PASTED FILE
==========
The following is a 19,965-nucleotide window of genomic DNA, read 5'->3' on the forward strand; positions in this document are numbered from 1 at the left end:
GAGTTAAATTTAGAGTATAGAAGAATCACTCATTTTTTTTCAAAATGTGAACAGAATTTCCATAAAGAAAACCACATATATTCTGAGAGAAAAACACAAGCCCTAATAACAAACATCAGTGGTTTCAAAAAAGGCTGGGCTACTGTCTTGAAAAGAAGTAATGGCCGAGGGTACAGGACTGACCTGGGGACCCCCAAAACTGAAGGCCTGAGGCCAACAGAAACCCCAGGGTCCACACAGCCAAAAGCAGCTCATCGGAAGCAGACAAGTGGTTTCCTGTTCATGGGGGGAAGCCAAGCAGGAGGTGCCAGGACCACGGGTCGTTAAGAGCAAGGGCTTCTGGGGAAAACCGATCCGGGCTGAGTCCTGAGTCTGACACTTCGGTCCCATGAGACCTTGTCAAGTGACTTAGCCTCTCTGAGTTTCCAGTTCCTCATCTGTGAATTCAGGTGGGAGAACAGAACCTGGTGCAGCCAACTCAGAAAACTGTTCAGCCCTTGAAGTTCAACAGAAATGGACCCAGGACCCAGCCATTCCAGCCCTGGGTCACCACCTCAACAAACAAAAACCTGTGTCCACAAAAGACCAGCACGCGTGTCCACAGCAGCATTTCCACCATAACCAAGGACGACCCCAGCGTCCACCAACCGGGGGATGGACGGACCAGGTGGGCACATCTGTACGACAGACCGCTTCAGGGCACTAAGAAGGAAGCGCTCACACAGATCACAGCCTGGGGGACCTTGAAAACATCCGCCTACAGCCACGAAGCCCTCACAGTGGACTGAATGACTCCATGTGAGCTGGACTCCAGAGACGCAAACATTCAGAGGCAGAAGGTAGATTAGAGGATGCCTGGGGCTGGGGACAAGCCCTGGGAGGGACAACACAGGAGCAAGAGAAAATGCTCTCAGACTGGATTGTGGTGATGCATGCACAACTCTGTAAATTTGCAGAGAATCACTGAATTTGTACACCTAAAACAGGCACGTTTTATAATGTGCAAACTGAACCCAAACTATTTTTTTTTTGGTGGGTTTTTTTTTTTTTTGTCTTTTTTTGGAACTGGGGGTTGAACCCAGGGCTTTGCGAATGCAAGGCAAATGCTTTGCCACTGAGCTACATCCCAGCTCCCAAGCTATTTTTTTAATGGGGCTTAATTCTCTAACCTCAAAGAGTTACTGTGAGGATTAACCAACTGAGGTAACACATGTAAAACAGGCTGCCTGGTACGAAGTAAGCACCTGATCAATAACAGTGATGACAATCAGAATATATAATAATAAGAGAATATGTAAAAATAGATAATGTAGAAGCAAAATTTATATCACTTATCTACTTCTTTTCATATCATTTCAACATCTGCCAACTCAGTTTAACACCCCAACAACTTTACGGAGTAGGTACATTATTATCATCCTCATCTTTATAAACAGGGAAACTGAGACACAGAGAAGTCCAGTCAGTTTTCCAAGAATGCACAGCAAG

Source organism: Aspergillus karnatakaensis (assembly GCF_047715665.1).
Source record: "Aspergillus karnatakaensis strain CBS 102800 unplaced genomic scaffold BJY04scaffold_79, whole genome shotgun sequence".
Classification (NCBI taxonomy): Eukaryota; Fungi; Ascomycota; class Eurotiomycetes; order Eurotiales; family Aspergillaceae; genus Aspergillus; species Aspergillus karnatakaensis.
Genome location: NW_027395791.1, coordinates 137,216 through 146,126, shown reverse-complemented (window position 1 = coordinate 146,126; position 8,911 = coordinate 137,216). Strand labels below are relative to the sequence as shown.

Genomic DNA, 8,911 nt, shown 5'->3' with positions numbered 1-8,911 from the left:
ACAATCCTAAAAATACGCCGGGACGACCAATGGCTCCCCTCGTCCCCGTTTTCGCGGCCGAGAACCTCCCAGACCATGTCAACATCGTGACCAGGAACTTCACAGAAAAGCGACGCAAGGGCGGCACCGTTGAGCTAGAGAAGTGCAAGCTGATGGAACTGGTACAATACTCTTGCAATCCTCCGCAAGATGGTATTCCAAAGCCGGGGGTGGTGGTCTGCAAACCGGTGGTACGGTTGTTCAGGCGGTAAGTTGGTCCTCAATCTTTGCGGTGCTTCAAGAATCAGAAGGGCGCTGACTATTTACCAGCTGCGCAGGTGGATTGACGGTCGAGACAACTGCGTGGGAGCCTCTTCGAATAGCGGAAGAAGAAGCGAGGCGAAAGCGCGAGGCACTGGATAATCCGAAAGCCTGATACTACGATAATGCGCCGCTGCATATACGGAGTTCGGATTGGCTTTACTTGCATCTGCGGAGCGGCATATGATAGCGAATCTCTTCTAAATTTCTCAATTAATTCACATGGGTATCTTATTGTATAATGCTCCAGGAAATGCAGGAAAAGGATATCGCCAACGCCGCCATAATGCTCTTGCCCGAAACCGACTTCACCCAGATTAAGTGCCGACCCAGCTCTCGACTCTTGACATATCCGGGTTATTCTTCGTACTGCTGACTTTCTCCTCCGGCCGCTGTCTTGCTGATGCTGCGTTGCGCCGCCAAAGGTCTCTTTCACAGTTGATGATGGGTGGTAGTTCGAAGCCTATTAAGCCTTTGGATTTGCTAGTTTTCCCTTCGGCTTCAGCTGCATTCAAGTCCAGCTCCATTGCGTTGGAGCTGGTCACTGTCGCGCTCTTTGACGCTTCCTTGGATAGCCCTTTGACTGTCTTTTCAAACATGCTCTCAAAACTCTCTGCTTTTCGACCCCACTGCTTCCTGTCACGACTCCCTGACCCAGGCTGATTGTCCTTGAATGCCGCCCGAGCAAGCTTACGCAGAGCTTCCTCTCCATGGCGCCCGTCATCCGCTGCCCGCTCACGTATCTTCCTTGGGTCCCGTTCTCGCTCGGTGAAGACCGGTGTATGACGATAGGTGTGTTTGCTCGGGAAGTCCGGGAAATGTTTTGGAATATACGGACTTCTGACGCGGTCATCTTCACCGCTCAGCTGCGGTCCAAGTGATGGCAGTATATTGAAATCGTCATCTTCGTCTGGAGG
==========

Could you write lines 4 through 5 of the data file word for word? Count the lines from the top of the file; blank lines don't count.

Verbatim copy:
Source record: "Aspergillus karnatakaensis strain CBS 102800 unplaced genomic scaffold BJY04scaffold_79, whole genome shotgun sequence".
Classification (NCBI taxonomy): Eukaryota; Fungi; Ascomycota; class Eurotiomycetes; order Eurotiales; family Aspergillaceae; genus Aspergillus; species Aspergillus karnatakaensis.